ECON 8200-004 Topics in Advanced Macroeconomics Raul Santaeulalia Topics in Advanced Economic Theory and Mathematical Economics Perm Needed From Department
ECON 8200-005 Topics in Advanced Macroeconomics Alessandro Dovis PCPE 202 M 5:15 PM-8:14 PM Topics in Advanced Economic Theory and Mathematical Economics Perm Needed From Department SyllabusGradFall2022-Alessandro Dovis.pdf63.33 KB https://coursesintouch.apps.upenn.edu/cpr/jsp/fast.do?webService=syll&t=202230&c=ECON8200005
ECON 8300-001 Topics in Advanced Econometrics Wayne Gao PCPE 202 TR 12:00 PM-1:29 PM Topics in Advanced Economic Theory and Mathematical Economics Perm Needed From Department 2022c_econ8300_gao.pdf56.99 KB https://coursesintouch.apps.upenn.edu/cpr/jsp/fast.do?webService=syll&t=202230&c=ECON8300001
ECON 8310-001 Econometrics III: Advanced Techniques of Cross-Section Econometrics Emilio Borghesan
Petra Todd
PCPE 203 TR 10:15 AM-11:44 AM Qualitative response models, panel data, censoring, truncation, selection bias, errors in variables, latent variable models, survey design, advanced techniques of semiparametric estimation and inference in cross-sectional environments. Disequilibrium models. Methods of simulated moments.
ECON 8400-001 Topics in Advanced Empirical Microeconomics Francesco Agostinelli PCPE 225 MW 10:15 AM-11:44 AM Topics in Advanced Economic Theory and Mathematical Economics Perm Needed From Department
ECON 8400-002 Topics in Advanced Empirical Microeconomics Margaux Luflade PCPE 202 MW 12:00 PM-1:29 PM Topics in Advanced Economic Theory and Mathematical Economics Perm Needed From Department Econ712_Prospectus_2022fall 8400-002.pdf114.88 KB https://coursesintouch.apps.upenn.edu/cpr/jsp/fast.do?webService=syll&t=202230&c=ECON8400002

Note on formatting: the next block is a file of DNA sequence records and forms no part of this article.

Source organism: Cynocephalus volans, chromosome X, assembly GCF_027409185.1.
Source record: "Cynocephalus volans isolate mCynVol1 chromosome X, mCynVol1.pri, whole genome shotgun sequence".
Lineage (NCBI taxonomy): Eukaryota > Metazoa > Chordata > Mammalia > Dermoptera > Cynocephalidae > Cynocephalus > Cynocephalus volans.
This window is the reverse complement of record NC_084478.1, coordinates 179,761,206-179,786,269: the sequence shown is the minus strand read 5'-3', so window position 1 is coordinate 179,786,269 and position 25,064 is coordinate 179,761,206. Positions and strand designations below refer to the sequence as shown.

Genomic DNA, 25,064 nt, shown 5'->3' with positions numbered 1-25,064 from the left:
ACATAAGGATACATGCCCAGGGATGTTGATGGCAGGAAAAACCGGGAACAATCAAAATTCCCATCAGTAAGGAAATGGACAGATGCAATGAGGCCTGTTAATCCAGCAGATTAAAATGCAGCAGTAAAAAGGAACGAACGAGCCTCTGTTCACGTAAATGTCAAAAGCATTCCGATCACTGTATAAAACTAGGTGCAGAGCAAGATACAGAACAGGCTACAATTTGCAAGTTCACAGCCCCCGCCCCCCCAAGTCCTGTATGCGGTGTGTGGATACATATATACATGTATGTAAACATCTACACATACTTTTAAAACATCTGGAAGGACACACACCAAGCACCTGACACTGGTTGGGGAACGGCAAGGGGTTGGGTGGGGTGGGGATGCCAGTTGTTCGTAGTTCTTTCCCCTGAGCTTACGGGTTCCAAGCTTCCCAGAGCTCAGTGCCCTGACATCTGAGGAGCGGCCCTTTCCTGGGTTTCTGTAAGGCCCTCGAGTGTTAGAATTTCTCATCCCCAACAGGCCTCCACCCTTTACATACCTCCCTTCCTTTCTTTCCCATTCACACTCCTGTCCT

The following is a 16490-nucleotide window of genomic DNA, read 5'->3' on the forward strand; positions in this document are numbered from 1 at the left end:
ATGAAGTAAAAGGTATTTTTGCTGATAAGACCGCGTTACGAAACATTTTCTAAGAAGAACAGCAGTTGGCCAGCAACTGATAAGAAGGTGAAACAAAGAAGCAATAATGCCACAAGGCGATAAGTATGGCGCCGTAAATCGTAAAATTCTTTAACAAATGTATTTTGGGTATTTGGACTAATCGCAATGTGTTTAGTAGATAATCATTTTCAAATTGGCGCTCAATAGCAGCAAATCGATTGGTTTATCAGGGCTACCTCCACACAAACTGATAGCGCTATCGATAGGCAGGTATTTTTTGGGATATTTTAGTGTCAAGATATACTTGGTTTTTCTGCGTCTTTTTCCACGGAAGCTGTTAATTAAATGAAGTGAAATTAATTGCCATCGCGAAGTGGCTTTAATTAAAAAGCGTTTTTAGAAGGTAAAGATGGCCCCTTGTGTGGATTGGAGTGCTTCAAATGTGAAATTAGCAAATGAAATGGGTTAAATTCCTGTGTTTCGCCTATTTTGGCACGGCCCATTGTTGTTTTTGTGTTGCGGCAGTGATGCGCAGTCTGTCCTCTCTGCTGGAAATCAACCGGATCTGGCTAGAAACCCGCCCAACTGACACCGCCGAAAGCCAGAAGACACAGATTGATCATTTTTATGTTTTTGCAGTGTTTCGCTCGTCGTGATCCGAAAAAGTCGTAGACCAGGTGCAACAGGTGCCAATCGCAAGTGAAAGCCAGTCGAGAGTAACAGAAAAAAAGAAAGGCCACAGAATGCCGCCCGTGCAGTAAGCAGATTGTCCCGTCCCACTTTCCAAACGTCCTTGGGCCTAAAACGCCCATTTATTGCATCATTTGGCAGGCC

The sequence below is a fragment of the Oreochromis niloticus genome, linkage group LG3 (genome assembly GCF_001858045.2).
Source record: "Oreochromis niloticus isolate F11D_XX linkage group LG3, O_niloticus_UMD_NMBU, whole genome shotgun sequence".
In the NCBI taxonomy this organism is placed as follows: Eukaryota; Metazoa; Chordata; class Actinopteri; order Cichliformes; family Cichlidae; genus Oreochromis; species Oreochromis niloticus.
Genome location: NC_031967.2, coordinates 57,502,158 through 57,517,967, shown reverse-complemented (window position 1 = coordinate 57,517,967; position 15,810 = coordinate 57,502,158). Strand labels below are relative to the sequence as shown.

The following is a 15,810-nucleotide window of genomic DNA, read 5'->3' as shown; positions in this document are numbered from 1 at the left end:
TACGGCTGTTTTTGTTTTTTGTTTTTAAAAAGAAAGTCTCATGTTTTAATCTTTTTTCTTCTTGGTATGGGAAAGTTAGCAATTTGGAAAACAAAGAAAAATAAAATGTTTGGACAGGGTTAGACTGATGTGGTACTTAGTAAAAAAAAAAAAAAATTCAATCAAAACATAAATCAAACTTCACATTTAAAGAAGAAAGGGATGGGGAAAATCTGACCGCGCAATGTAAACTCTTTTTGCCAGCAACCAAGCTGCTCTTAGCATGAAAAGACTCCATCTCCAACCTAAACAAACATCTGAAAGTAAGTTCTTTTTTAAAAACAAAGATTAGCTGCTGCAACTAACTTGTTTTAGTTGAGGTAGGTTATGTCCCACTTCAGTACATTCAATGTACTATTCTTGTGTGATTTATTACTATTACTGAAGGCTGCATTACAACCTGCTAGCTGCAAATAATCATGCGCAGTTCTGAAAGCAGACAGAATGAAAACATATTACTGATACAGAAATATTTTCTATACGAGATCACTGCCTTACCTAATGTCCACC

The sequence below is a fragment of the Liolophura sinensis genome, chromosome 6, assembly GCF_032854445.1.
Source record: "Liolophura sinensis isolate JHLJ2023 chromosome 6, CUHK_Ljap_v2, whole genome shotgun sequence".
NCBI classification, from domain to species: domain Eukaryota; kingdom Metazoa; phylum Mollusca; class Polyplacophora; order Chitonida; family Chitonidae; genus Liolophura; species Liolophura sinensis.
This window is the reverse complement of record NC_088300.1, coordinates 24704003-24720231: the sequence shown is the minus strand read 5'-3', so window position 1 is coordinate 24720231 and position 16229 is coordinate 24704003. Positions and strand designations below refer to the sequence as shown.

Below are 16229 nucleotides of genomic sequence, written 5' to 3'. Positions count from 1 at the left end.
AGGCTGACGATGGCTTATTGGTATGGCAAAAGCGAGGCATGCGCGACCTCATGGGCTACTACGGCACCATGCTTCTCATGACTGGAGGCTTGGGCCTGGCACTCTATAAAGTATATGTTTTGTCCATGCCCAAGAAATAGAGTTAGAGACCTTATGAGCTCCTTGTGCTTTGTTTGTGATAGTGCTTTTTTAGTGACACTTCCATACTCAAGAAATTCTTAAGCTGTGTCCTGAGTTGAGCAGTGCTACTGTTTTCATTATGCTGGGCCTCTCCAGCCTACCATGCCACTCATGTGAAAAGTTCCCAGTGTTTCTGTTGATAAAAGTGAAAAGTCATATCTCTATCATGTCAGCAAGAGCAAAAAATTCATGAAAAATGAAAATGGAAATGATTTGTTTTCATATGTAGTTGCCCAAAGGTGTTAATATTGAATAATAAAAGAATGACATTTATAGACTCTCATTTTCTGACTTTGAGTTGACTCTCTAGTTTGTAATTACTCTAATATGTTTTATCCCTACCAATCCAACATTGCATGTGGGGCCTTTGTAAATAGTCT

ECON 8400-003 Topics in Advanced Empirical Microeconomics Hanming Fang PCPE 203 W 5:15 PM-8:14 PM Topics in Advanced Economic Theory and Mathematical Economics Perm Needed From Department Econ8400-003-syllabus-2022F - Hanming.pdf119.66 KB https://coursesintouch.apps.upenn.edu/cpr/jsp/fast.do?webService=syll&t=202230&c=ECON8400003
ECON 8400-004 Topics in Advanced Empirical Microeconomics Aviv Nevo PCPE 202 TR 1:45 PM-3:14 PM Topics in Advanced Economic Theory and Mathematical Economics Perm Needed From Department 2022Fall Reading List.pdf326.35 KB
ECON 8400-005 Topics in Advanced Empirical Microeconomics Juliette Fournier MCNB 582 TR 8:30 AM-9:59 AM Topics in Advanced Economic Theory and Mathematical Economics
ECON 8430-001 Economics of Labor I Francesco Agostinelli BENN 25 MW 1:45 PM-3:14 PM Topics include: Theories of the supply and demand for labor, wage determination, wage differentials, labor market discrimination, unemployment, occupational choice and dynamics of specific labor markets, theory of matching, trade unions. The theory and empirics of human capital accumulation, intertemporal labor supply, search, intergenerational mobility of income and wealth, contracts and bargaining, efficiency wage models, principal/agent models, and signaling models. Perm Needed From Department
ECON 9200-301 Monetary Economics Dirk Krueger PCPE 101 W 3:30 PM-6:29 PM Workshop Perm Needed From Department
ECON 9300-001 Econometrics Karun Adusumilli PCPE 100 M 3:30 PM-6:29 PM Workshop Perm Needed From Department
ECON 9400-301 Empirical Microeconomics Francesco Agostinelli PCPE 101 R 3:30 PM-6:29 PM Workshop Perm Needed From Department
ECON 9450-301 Industrial Organization Juan Pablo Atal Workshop Perm Needed From Department